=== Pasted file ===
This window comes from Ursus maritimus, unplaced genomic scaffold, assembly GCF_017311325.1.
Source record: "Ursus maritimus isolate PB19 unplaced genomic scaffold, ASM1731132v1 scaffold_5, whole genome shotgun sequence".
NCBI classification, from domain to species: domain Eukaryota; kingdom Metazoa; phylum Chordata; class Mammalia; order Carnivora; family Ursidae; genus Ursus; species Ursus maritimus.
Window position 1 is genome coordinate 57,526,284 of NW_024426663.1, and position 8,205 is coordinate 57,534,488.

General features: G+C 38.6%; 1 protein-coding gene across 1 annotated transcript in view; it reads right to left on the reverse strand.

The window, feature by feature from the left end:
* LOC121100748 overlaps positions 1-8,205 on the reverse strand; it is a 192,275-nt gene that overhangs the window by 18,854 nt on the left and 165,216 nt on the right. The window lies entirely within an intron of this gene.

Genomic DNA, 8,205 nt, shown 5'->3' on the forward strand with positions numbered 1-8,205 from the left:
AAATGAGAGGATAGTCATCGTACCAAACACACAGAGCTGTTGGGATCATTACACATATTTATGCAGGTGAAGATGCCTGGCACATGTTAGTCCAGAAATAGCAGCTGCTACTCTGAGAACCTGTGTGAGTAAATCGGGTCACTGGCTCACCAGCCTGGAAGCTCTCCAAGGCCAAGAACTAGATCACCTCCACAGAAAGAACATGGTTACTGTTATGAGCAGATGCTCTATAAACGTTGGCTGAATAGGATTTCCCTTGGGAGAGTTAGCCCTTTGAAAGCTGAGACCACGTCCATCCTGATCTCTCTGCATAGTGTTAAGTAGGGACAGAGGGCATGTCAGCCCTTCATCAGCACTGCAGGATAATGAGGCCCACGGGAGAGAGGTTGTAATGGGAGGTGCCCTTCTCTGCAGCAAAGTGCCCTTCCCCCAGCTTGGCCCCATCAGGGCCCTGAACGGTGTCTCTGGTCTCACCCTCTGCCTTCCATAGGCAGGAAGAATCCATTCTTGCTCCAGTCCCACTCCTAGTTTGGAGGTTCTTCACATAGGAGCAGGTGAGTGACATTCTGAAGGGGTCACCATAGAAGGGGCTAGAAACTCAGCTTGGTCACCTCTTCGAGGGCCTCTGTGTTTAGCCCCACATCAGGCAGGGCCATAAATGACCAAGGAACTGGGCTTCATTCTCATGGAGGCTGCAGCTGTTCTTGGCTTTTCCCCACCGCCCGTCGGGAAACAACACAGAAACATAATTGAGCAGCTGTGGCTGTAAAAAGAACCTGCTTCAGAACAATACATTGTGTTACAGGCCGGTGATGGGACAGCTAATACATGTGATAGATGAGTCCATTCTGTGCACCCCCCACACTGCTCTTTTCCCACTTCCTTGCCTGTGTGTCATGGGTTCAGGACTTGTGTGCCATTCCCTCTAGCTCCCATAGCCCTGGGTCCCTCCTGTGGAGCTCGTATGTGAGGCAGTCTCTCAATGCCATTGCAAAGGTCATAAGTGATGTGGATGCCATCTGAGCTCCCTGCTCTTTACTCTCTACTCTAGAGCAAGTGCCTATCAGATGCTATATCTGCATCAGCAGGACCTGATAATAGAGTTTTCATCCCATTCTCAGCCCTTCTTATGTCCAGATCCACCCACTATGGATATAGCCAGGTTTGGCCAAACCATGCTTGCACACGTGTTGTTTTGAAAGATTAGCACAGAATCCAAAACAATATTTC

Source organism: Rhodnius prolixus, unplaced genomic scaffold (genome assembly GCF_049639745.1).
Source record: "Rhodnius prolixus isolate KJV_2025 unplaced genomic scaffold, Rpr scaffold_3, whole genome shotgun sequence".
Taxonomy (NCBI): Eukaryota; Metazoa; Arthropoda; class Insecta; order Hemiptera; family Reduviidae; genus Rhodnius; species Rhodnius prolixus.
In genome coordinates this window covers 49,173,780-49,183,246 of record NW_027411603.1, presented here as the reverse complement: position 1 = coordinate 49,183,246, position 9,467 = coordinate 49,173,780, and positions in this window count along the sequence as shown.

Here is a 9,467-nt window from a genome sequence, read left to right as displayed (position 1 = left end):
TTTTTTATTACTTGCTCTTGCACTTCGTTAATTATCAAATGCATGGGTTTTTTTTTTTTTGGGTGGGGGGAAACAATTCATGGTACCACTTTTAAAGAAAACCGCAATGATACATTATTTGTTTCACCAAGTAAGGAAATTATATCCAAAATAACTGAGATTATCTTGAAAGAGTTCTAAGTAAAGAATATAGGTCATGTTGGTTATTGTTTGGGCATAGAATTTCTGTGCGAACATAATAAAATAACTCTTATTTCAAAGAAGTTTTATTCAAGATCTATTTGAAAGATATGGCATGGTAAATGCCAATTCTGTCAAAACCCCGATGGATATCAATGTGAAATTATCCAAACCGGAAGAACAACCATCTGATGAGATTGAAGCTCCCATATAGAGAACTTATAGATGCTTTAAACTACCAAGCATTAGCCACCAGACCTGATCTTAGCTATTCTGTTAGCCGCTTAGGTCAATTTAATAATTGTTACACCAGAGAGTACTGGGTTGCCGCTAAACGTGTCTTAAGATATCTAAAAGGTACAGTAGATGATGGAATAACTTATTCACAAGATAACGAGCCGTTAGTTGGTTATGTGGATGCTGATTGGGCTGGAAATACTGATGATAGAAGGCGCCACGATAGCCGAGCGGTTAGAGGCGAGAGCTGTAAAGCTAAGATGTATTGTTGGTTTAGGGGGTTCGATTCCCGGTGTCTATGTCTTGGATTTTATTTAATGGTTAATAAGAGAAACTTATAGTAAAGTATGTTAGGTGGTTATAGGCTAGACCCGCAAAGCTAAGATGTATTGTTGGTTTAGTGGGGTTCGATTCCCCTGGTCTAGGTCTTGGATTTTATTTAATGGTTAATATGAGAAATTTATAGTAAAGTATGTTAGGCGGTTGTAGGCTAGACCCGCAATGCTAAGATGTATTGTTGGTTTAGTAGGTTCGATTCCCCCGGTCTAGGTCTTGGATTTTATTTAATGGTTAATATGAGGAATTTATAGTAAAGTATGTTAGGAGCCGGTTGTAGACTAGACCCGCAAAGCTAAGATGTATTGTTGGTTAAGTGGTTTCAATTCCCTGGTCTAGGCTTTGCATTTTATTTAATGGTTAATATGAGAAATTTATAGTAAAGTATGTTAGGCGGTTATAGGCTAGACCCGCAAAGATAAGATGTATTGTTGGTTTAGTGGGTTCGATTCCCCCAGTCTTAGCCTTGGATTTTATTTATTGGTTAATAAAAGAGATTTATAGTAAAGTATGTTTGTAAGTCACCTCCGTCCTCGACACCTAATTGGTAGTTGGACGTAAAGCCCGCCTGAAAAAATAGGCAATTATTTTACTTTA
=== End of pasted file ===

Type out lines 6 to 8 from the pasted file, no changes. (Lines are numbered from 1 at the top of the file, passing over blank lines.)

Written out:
The window, feature by feature from the left end:
* LOC121100748 overlaps positions 1-8,205 on the reverse strand; it is a 192,275-nt gene that overhangs the window by 18,854 nt on the left and 165,216 nt on the right. The window lies entirely within an intron of this gene.

Genomic DNA, 8,205 nt, shown 5'->3' on the forward strand with positions numbered 1-8,205 from the left: